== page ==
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Title: Potato consumption on oxidative stress, inflammatory damage and immune response in humans

item KASPAR, KERRIE - Washington State University
item PARK, JEAN - Iams Company
item Brown, Charles
item MATHISON, BRIDGET - Washington State University
item Navarre, Duroy - Roy
item CHEW, BOON - Washington State University

Submitted to: Journal of Nutrition
Publication Type: Peer Reviewed Journal
Publication Acceptance Date: 10/23/2010
Publication Date: 9/24/2010
Citation: Kaspar, K.L., Park, J.S., Brown, C.R., Mathison, B.D., Navarre, D.A., Chew, B.P. 2010. Potato consumption on oxidative stress, inflammatory damage and immune response in humans. Journal of Nutrition. 141:108-111.

Interpretive Summary: Specialty foods may have benefits for human health. Potato is a good source of vitamin C and potassium. However, some potatoes have high levels of other phytonutrients. Purple-fleshed potato may have extremely high levels of anthocyanins and other phenolic acids. Yellow-fleshed potatoes have high levels of certain kind of carotenoids. The principal carotenoids found in potato are lutein and zeaxanthin. Both of these compounds are major constituents of the human retina and must be obtained from the diet. The study reported here compared white-fleshed, dark yellow-fleshed and deep purple-fleshed potatoes, where the human subjects ate the potatoes every day for six weeks. The groups eating yellow and purple flesh potatoes showed a reduction in damage to their DNA. DNA damage often leads to cancerous cell multiplication, and any treatment that protects DNA would lessen that risk. In addition, the group eating the purple potatoes showed a reduction of total inflammation. This test (C-reactive protein) shows whether a person is in danger of a heart attack, and can also be an indicator that a heart attack is occurring. A lower level of inflammation indicates a better state of health. In addition, both the yellow and purple potatoes resulted in a higher expression of the immune system, providing the participants an enhanced ability to fight off microbes that might lead to illness. Since Americans eat an average of 140 pound of potatoes each year, these types of phytonutrient-enhanced potatoes might be a good way to increase the health status of the population through diet.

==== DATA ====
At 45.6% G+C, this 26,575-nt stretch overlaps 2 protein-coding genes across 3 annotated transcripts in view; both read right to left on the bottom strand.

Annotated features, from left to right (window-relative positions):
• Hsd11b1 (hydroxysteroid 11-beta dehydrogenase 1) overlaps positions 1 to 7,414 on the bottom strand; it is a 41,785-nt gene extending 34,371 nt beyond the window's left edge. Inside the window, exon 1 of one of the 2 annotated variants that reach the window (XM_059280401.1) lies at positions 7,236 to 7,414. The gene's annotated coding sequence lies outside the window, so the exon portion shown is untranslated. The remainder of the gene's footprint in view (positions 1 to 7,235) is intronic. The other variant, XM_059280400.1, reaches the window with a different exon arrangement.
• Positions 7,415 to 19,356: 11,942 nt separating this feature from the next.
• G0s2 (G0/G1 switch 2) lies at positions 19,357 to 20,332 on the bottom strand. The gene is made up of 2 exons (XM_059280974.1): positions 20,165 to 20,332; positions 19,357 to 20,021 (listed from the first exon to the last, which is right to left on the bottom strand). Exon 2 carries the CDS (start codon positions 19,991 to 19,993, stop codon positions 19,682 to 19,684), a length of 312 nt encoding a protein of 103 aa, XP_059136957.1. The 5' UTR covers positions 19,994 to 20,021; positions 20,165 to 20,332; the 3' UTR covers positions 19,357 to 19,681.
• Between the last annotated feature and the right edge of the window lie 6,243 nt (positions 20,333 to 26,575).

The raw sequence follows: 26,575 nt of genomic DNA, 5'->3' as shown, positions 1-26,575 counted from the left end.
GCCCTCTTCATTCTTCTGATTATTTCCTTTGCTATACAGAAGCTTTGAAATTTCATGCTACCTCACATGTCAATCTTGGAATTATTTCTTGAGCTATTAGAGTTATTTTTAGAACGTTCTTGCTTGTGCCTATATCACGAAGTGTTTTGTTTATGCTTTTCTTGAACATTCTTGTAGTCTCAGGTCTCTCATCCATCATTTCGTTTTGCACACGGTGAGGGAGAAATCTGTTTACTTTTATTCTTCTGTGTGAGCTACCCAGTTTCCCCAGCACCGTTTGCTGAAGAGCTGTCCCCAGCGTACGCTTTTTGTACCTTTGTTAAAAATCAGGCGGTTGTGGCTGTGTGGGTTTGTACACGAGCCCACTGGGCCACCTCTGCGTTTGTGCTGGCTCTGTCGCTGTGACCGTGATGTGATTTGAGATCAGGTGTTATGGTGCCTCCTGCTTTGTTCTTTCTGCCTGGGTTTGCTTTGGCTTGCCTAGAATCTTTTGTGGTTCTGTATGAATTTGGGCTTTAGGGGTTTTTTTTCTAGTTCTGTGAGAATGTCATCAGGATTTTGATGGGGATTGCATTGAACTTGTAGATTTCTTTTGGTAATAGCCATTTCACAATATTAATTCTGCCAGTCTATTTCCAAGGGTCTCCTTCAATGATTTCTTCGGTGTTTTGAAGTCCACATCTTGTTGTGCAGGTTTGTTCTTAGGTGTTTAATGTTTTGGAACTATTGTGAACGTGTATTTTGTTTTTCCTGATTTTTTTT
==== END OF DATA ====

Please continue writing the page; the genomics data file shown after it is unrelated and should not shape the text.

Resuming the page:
Technical Abstract: Pigmented potatoes contain high concentrations of antioxidants including phenolic acids, anthocyanins and carotenoids, which are implicated in the inhibition or prevention of cellular oxidative damage and chronic disease susceptibility. Research has demonstrated the beneficial effects of antioxidant supplementation on immune cell function. The purpose of this study was to assess the effects of pigmented potato consumption on oxidative stress biomarkers, inflammation and immune response in healthy males. Free living healthy male participants (18-40 yr; n=12/group) were given 150 g of cooked White-, Yellow- or Purple-flesh potatoes once a day for 6 wk in a single-blinded study. Blood was collected at baseline and wk 6 to analyze total antioxidant capacity, DNA damage (8-OHdG), protein oxidation, lipid peroxidation, C-reactive protein (CRP), cytokines (IL-6,TNF-a,IFN-'), lymphoproliferation, NK cytotoxicity and phenotypes. Participants fed Purple-flesh potatoes had lower (P < 0.08) CRP concentrations compared to those fed White–flesh potatoes. Lower concentrations of 8-OHdG were observed in subjects fed either Purple (P < 0.08) or Yellow (P < 0.03) potatoes as compared to those fed White potatoes. Total Tc cells were lower (P < 0.04) in Purple compared to the White potato group. Subjects fed Yellow potatoes tended to have lower (P > 0.1) B and NK cell subpopulations and higher (P > 0.1) T cell populations than those fed White potatoes. Similarly, subjects fed Purple potatoes tended (P > 0.1) to have higher B and NK cell populations and lower T cell populations. Pigmented potato consumption reduced inflammation and DNA damage, and modulated immune cell phenotype in male subjects.